'Isn't it your own country?': The stranger in nineteenth-century Irish literature
AffiliationUniversity College Chester
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AbstractThis article discusses the nineteenth-century British obsession with travel in Ireland, and the representation of the stranger in three novels soon after the Union: Owenson's The Wild Irish Girl, Edgeworth's The Absentee, and Banim's The Anglo-Irish of the Nineteenth Century. These Irish writers use the stranger to expose misconception and urge reconciliation, but the stranger undergoes an evolution in their works, from English, to Anglo-Irish, to Irish — from colonizer coming to terms with the actions of his ancestors, to Anglo-Irish landlord taking responsibility for his land and tenants, to Irishman embracing his national identity and forging his own destiny.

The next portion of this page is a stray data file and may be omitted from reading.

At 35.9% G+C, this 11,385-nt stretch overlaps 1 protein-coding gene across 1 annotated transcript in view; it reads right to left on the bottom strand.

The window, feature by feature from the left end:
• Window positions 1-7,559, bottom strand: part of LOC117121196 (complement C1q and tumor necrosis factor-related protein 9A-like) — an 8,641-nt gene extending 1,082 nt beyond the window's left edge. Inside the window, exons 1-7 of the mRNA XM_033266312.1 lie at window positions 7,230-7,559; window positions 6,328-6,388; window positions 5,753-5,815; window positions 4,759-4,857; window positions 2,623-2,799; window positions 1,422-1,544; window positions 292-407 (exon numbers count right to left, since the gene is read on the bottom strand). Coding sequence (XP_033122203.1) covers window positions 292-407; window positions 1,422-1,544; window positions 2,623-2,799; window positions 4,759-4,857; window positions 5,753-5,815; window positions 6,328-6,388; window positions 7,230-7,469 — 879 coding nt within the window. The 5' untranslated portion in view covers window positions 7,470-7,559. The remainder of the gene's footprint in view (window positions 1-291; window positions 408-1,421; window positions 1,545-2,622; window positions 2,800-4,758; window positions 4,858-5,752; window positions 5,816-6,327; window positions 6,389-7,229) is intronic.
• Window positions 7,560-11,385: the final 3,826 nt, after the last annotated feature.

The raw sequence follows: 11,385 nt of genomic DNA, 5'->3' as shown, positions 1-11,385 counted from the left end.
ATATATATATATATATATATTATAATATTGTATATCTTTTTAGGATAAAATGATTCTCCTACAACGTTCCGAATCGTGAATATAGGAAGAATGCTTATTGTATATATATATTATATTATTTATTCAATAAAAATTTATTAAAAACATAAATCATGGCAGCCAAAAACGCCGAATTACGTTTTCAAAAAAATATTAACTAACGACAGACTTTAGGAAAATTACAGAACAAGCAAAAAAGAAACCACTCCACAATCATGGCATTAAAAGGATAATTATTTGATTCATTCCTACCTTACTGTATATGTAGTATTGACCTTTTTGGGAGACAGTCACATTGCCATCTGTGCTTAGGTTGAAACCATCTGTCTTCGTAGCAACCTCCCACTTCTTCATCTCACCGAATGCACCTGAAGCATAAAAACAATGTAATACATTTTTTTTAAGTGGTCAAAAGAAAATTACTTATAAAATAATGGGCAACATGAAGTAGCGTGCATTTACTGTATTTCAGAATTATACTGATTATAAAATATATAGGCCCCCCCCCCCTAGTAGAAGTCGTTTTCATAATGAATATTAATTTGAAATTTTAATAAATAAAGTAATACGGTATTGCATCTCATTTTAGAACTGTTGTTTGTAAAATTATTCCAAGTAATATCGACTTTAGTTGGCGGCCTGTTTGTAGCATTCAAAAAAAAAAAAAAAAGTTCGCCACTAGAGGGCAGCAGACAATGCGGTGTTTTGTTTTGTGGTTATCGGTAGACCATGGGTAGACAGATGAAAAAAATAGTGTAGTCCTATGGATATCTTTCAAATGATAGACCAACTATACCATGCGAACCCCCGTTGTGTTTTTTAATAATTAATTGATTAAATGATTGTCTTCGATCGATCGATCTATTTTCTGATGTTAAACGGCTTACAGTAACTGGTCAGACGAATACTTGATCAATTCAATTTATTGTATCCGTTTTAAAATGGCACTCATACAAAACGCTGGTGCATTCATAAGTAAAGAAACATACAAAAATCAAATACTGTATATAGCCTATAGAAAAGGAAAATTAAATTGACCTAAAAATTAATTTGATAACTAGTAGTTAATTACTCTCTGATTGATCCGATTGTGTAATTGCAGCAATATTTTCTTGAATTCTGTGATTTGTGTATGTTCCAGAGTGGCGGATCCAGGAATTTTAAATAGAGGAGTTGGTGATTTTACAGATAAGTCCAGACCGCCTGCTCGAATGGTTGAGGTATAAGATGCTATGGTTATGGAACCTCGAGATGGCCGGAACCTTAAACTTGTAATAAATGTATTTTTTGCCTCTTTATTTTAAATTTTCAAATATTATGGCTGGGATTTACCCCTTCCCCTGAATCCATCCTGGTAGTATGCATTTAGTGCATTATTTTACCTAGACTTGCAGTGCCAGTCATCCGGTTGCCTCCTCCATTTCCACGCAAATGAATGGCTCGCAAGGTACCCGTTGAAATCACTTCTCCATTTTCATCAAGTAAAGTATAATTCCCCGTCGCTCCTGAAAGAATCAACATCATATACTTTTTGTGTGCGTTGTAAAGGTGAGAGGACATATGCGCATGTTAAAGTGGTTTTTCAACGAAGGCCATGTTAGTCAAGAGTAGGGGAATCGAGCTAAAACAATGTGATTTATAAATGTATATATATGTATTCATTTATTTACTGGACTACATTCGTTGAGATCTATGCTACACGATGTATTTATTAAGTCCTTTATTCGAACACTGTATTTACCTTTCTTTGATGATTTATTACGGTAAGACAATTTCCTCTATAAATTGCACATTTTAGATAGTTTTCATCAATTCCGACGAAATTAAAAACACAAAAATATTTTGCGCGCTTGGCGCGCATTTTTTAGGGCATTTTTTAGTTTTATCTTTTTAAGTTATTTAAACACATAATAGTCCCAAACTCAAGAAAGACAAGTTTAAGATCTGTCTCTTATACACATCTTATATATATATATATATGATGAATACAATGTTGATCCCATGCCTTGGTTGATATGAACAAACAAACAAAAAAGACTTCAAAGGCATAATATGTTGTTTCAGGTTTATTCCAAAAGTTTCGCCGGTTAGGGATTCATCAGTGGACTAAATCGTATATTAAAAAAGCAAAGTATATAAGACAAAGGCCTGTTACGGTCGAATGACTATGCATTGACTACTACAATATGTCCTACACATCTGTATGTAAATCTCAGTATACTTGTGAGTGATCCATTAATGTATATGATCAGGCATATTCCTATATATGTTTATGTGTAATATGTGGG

CitationYearbook of English Studies, 2004, 34, pp. 31-45
PublisherModern Humanities Research Association
JournalYearbook of English Studies
DescriptionPublished version used with kind permission of Modern Humanities Research Association.
SponsorsThis article was submitted to the RAE2008 for the University of Chester - English Language & Literature.
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